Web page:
The secret to writing better prose? Read poetry.

Whatever language is native to you, poetry can teach you about language. Poetry can teach you how to be concise, which words trigger a particular emotion (“Be quite.” versus “Shut up!), which words have more impact, and help you build your vocabulary. Also, reading poetry from different countries can offer insight into other people’s experience and how they think.

From old English poets such as Percy Bysshe Shelley (Romantic) to more experimental and political (for his time) poets such as Ezra Pound, there is a poet or collection of poetry for you. There is no reason to be intimidated, and it’s best to begin by learning some of the basics. The best way to learn how to write poetry—or write prose—is to read widely and often. So that is the advice I offer here.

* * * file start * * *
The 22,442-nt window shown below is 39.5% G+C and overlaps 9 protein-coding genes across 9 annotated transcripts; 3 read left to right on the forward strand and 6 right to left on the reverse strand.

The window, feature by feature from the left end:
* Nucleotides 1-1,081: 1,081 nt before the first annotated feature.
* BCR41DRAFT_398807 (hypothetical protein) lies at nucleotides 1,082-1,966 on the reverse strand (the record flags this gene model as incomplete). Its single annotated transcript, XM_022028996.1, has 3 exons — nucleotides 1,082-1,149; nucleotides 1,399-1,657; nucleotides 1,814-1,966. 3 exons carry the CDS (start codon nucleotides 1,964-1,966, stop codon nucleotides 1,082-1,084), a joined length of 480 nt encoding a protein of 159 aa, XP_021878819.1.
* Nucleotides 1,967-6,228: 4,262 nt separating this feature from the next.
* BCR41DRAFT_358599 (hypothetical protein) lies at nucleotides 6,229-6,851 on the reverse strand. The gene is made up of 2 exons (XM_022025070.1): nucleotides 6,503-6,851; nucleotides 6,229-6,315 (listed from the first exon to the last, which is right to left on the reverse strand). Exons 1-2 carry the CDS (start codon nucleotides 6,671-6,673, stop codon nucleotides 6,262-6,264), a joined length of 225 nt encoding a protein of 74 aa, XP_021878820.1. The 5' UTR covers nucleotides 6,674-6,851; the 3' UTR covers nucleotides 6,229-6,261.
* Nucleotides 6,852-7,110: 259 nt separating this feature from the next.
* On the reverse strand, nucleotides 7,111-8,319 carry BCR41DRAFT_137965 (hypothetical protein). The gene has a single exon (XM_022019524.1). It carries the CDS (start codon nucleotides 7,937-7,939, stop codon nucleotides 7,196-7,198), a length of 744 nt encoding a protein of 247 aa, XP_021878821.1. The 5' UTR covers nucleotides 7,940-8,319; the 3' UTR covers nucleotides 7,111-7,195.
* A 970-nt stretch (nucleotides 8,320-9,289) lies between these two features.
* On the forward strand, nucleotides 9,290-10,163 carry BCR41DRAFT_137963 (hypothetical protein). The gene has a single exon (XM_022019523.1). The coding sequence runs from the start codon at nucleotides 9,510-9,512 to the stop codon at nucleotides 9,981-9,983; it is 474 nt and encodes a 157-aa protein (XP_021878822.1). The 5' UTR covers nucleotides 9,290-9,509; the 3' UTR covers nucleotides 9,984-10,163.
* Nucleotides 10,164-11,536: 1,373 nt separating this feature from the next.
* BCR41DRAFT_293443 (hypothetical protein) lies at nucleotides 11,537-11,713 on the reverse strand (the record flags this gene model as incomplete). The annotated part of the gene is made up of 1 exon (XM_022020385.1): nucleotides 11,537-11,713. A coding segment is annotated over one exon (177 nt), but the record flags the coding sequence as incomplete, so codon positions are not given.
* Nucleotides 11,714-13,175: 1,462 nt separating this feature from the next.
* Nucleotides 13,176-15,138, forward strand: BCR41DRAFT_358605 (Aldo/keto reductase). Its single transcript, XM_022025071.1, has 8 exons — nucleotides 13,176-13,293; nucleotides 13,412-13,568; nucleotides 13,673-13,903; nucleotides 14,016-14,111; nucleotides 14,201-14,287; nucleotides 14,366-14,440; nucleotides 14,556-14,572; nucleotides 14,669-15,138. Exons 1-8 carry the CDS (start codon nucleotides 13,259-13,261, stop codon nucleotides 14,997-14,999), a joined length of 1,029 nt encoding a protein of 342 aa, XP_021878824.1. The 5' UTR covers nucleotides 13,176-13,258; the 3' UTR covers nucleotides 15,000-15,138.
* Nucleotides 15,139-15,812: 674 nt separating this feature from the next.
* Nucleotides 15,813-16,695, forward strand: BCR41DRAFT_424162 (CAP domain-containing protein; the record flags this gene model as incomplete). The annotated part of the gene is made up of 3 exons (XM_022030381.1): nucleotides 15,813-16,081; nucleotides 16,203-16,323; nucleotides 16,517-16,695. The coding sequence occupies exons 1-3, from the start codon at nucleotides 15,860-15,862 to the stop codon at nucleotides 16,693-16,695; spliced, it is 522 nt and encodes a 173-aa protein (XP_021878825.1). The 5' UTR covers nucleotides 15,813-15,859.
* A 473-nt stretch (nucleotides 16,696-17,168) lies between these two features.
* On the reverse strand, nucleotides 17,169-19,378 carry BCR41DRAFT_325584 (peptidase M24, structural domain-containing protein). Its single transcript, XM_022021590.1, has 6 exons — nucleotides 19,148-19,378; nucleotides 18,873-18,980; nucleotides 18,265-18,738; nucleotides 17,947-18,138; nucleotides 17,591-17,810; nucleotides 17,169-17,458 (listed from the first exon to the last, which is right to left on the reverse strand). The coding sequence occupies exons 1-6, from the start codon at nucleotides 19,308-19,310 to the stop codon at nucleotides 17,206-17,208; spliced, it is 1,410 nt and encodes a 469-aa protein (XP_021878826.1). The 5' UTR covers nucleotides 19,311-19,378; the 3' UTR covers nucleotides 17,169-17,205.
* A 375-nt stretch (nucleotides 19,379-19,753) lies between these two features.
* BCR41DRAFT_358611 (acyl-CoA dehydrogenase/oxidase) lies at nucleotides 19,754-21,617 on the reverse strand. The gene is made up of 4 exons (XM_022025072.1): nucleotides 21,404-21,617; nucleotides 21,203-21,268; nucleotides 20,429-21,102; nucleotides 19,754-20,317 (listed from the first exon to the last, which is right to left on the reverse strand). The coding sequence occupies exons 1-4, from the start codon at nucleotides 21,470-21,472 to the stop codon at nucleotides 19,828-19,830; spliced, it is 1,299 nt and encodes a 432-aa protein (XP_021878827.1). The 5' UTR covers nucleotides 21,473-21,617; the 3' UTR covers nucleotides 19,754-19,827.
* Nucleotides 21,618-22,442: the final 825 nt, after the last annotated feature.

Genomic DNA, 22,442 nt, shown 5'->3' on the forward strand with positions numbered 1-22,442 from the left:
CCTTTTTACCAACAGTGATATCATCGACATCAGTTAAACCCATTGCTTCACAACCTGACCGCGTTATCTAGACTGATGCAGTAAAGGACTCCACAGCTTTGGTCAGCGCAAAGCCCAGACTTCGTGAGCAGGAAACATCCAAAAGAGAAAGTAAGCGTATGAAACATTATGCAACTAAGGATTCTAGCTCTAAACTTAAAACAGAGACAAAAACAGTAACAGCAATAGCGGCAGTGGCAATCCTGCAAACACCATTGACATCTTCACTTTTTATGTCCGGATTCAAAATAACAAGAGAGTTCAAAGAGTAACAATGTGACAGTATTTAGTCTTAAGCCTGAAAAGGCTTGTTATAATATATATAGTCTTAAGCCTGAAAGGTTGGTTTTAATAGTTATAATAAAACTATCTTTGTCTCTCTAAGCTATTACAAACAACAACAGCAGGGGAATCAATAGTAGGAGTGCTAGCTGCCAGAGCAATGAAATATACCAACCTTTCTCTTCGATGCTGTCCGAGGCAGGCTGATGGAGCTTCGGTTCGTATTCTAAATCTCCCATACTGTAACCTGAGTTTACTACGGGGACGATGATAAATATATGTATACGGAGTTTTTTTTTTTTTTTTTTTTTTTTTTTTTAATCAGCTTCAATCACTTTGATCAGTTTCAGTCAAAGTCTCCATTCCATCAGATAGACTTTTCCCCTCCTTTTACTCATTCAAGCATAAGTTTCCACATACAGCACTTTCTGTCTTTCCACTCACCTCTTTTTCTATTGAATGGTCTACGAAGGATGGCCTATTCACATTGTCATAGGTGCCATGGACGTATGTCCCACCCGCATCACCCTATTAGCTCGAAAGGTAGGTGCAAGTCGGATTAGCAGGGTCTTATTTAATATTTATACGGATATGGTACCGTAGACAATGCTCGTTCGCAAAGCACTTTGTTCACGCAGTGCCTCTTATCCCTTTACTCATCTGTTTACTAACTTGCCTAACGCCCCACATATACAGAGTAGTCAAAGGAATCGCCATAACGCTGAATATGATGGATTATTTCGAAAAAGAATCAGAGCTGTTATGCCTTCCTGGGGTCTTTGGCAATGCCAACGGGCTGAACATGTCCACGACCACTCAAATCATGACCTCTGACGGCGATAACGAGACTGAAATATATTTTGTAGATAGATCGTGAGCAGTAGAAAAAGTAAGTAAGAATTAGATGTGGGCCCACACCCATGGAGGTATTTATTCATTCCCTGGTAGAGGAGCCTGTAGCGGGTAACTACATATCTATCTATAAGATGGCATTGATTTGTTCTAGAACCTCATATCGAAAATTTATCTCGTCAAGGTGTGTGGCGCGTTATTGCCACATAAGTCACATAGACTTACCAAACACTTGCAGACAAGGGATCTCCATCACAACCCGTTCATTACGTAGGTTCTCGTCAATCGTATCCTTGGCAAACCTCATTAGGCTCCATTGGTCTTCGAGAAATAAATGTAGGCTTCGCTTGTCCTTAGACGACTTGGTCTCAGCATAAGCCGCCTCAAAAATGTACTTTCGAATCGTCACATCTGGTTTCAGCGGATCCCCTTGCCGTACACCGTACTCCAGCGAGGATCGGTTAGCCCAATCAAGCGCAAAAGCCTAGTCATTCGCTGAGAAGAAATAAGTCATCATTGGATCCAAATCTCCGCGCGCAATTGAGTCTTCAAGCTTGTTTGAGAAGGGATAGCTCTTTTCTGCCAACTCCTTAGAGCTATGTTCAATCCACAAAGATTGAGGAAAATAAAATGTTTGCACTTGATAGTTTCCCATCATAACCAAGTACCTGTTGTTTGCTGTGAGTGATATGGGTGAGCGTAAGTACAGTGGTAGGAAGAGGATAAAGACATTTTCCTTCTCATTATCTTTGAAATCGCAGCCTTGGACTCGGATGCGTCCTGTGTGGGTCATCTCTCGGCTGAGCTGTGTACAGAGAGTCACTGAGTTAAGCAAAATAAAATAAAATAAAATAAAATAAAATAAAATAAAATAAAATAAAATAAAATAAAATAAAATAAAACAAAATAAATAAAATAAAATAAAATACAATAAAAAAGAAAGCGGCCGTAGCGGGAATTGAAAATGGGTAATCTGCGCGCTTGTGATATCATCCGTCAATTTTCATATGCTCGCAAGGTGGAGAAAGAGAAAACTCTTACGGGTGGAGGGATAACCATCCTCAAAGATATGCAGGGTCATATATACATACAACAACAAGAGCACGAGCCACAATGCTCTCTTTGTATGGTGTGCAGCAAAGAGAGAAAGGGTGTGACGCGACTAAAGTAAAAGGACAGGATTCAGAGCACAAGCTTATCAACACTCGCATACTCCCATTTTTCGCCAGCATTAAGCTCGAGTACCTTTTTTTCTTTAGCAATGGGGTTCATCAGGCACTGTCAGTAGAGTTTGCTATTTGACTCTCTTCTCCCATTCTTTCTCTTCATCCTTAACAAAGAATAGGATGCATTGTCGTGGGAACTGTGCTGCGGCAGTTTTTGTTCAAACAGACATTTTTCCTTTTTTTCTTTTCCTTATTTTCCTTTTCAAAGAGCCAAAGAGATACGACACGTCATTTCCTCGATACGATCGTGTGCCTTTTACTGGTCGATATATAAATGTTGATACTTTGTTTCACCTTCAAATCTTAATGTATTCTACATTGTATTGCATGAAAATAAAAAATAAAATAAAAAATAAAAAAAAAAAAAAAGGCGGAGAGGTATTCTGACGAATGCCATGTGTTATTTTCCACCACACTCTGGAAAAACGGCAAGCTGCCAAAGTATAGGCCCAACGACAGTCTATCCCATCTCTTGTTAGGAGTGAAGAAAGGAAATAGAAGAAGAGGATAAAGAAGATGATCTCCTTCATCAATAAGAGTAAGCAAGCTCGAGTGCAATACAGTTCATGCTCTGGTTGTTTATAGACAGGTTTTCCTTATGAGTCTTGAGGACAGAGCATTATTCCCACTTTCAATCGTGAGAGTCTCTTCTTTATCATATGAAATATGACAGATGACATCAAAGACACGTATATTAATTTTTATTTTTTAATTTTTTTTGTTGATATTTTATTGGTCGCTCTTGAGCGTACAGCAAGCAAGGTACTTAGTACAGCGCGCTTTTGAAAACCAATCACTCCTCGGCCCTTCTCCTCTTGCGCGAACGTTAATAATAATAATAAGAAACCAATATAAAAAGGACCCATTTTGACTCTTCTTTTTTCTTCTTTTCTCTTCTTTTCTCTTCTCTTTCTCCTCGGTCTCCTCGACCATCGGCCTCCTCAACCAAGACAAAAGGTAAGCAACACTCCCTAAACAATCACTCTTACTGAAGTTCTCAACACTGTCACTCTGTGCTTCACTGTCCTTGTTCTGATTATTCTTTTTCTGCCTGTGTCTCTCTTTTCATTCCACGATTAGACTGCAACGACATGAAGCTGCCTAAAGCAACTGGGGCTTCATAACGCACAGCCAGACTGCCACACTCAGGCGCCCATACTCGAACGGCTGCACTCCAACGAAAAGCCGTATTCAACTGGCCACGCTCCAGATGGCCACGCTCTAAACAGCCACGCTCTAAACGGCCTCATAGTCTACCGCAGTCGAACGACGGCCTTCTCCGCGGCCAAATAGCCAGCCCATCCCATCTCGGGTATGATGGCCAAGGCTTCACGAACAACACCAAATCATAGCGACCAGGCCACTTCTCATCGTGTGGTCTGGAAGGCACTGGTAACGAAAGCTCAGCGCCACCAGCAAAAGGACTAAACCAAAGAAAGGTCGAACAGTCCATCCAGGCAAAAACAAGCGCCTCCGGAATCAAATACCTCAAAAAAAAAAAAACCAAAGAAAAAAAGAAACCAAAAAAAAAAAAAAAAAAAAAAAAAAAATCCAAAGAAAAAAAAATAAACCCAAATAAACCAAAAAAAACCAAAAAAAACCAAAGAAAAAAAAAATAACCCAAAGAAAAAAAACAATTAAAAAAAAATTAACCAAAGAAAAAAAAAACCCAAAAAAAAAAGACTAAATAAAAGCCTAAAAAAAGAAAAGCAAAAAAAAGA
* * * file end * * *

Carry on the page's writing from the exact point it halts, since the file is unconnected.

There are different forms of poetry: sonnet, ballad, sestina, epic and many others. All of these were designed to evoke a specific feeling from the reader, and strict forms require creativity and concision from the writer.

My favorite poets are Shakespeare (see his work for traditional forms–his sonnets are awesome!!), William Blake (innocent/Christian themes) Gwendolyn Brooks, Phyllis Wheatley, Nikki Giovanni, Countee Cullen, Warsan Shire, and too many more to list here.

Stop by the Prairie State College Library and start your poetry habit today!


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